The ground blocks are spawned one group (10 total if I remember correctly) at a time.  Once the player digs near the bottom of that group, another group are spawned, and the camera is moved downward.  The camera also follows the player upwards when jumping.  One fix that should probably be made is to limit how high the player can jump.  However, I do like having the ability to trace your path backwards to the start.  When the game is over, all of the block types are destroyed, the camera is moved back to the start, and the game is reinitialized.

As with most of my games, I used GarageBand for composing the music.  I have a MacBook Pro specifically for composing music, then I transfer the files and generated song file over to my primary development PC using a shared folder.  This process has worked good for me over the years.  This time, I didn’t make any custom sound effects and just used BXFR, which is good for making 8-bit sound effects.

I took two photos outside of my house, which I used for the dirt texture and the rock boundaries.  I modified those images a bit in Gimp, to give them more of a uniform color.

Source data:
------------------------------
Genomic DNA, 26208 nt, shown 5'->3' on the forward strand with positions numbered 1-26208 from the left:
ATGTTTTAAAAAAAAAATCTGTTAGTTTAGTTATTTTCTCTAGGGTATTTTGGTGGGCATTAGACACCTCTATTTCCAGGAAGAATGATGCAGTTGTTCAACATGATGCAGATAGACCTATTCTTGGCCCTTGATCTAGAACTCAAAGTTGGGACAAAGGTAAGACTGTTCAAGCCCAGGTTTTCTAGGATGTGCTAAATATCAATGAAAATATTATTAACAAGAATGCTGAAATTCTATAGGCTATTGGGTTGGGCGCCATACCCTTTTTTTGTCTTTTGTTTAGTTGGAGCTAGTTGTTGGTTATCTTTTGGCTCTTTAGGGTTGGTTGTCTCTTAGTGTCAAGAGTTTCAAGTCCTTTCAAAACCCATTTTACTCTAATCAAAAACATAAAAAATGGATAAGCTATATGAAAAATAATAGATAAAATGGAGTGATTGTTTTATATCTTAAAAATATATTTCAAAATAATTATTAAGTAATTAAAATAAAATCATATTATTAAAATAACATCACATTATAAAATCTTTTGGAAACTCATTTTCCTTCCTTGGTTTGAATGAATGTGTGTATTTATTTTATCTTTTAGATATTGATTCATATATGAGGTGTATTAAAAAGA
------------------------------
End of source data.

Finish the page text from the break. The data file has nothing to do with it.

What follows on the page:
There were a few other things I considered for the game but just didn’t have the time or gumption to implement.  The first idea was lantern powerups.  Underground would be dark, but only a small portion could be seen using a Unity spotlight.  As the player would collect more lanterns, the radius of the spotlight would increase, allowing the player to see more of the area around their character.  I also considered adding gems, which would look pretty, but I didn’t have any other idea for them aside the score.  Since the player’s “score” is how far they have dug downward, I thought adding a gem score would add unneeded complexity.  Maybe if I developed the game further, gems could be used to buy powerups or other things.

I appreciate everyone who has played the game and submitted a score to the leaderboard.  See everyone in October for Ludum Dare 49!